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Opinion

Economic notes

October 16, 2018
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Negotiating the IMF programme

Opinion

Economic notes

October 16, 2018

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After a considerable delay, the government has finally decided to approach the IMF. A Fund mission will soon be visiting Pakistan for negotiations. It is much easier to agree on a programme but far more challenging to implement it through its duration.

The delay has weakened our negotiating position for several reasons. First, the goodwill and aura of a new political party winning the election as the third force has dimmed, if not entirely faded. Second, it was unwise to signal that the IMF was not a preferred option compared to friendly assistance, betraying a desire to postpone facing the harsh realities of a melting economy. Third, the economic conditions have sharply deteriorated in the interregnum, hurting both the market’s and the investors’ sentiments. Finally, the decision to rush to the Fund was taken after the stock market had tanked and managers panicked: no option was left but to go to the Fund.

What are the various considerations that matter during negotiations? There are three key aspects of the programme: size, duration and conditionality. Regarding the size, it is linked to the quota Pakistan has with the IMF. At present, our quota is about SDR 2031 million (or roughly $2.9 billion). The maximum loan size for Pakistan was 700 percent of its quota in 2008. The last programme was close to 400 percent of quota. However, our quota has since increased and at 400 percent it would amount to about $11.6 billion. This should be the minimum that we should aim for. It may also be noted that we currently owe $6.4 billion from the previous programme. Accordingly, it is essential that we get a programme that is sufficient to repay to the Fund its previous loan and have some additionality as well.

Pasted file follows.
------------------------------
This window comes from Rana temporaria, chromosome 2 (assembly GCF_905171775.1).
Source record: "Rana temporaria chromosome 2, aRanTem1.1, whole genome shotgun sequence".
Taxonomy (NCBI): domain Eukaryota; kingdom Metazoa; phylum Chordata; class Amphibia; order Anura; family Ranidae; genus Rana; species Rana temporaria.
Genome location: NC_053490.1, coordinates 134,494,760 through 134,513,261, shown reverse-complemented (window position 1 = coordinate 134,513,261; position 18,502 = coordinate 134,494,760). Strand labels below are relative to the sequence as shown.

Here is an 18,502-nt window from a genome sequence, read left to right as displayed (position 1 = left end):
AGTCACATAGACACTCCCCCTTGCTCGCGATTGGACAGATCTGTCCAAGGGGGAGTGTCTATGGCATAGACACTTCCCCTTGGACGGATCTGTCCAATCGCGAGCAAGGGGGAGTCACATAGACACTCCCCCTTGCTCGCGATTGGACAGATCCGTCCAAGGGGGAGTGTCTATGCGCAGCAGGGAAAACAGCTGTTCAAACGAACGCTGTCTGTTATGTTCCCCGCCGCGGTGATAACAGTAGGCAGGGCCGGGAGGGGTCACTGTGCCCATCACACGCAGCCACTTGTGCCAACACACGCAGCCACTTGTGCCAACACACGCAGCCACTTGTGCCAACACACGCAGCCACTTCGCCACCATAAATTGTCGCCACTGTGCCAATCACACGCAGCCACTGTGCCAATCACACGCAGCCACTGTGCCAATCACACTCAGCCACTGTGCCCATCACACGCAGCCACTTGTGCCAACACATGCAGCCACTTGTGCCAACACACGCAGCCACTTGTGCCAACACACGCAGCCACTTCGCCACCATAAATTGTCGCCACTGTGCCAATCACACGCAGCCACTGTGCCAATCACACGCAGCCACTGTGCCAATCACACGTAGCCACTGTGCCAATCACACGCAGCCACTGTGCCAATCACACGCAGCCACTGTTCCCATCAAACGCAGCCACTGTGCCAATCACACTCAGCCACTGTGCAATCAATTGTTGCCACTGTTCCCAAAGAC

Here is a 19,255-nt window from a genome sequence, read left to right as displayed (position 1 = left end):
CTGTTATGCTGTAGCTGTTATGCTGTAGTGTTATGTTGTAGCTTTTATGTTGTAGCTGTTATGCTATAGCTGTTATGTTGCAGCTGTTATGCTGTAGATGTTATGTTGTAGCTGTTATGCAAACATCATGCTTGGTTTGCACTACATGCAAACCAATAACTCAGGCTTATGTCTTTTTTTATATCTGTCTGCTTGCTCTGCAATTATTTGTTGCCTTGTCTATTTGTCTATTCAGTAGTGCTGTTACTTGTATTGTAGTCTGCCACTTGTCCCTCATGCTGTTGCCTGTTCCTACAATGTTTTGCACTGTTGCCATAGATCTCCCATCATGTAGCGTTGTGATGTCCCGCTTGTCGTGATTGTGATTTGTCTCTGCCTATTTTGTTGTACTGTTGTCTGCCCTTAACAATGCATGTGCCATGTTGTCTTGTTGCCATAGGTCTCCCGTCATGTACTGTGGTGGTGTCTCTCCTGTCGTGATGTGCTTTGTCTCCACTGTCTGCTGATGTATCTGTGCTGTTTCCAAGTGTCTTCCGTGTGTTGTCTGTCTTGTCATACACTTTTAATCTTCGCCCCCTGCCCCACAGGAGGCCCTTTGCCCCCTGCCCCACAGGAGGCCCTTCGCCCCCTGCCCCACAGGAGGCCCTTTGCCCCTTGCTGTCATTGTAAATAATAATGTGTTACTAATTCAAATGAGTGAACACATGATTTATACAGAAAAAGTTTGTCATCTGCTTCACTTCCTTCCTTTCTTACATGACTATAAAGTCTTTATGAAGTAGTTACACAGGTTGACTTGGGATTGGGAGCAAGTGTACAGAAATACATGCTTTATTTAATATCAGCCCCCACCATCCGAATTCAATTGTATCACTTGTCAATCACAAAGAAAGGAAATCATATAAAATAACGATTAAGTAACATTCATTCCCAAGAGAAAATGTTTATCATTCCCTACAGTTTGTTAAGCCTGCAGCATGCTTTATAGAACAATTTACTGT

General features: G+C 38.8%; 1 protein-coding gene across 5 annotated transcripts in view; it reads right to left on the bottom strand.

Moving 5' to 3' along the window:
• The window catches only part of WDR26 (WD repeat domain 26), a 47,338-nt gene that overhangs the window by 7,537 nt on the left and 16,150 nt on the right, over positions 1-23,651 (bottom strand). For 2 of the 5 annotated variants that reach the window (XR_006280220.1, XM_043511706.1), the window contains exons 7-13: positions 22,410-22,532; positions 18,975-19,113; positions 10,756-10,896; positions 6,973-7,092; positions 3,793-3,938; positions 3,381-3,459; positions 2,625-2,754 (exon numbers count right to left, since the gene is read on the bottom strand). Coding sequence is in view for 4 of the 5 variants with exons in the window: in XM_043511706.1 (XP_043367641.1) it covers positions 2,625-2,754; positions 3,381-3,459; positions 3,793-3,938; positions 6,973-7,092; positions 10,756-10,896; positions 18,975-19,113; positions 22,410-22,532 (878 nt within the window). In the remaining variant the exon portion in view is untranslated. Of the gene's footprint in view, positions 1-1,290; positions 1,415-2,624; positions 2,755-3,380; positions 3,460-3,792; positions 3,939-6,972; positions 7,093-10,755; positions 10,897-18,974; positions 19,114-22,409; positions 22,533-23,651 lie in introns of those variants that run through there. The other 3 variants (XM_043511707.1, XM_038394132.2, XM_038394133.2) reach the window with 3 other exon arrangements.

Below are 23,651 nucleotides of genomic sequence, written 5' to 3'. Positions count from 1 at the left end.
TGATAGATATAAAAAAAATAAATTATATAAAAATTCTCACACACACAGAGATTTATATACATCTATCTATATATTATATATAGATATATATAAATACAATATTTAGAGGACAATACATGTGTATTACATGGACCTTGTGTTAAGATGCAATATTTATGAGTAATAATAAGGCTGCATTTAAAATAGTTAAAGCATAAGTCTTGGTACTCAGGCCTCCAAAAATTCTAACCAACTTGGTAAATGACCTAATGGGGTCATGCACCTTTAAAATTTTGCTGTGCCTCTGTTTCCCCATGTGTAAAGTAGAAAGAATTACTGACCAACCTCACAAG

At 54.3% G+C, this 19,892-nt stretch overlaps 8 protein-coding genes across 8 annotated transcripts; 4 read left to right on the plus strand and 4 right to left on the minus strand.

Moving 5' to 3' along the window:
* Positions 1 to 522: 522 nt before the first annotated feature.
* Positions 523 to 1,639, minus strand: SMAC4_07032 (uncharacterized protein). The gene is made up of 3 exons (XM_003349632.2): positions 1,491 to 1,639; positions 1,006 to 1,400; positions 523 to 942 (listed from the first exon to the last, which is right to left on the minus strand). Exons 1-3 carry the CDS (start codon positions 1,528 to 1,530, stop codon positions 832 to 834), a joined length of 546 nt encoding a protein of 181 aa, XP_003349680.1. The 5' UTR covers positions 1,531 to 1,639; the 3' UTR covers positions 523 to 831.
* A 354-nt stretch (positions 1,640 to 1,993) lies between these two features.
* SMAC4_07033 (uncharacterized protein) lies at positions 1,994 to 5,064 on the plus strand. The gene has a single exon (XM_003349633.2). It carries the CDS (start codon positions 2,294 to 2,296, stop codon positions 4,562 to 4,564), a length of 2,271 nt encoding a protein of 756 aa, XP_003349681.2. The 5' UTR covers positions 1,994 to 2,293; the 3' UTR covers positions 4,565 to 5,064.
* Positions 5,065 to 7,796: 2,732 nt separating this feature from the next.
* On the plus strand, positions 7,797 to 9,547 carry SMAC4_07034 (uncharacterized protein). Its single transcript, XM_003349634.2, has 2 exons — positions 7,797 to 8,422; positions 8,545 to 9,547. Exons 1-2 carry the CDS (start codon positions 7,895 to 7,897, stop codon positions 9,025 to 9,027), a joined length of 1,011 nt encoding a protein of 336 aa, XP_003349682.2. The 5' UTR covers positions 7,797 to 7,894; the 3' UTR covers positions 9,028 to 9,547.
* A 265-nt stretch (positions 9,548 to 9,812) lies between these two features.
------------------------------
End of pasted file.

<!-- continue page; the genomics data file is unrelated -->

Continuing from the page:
Making the right choice about the duration of the programme is also an important matter. The choices are between a stand-by arrangement (SBA) and an extended fund facility (EFF). The former is a short-term intervention, which could be in the range of 6 to 22 months, depending on need. The latter is a three-year programme. Both have stabilising conditions but the EFF has fairly elaborate structural benchmarks and policy conditions. Given our circumstances, the recent undoing of the gains from a successful programme and the unfinished agenda that still remained from that programme, it seems that Pakistan would be better off seeking an EFF.

The programme conditionality is split in two parts. In the first part, there is a performance criterion comprising targets for such variables as fiscal deficit, reserves accumulation, domestic credit expansion and budgetary borrowings from the central bank. Building reserves is the lynchpin and the most significant measure of the success of the programme. But the other three, particularly the fiscal deficit, are the real instruments to achieve this outcome.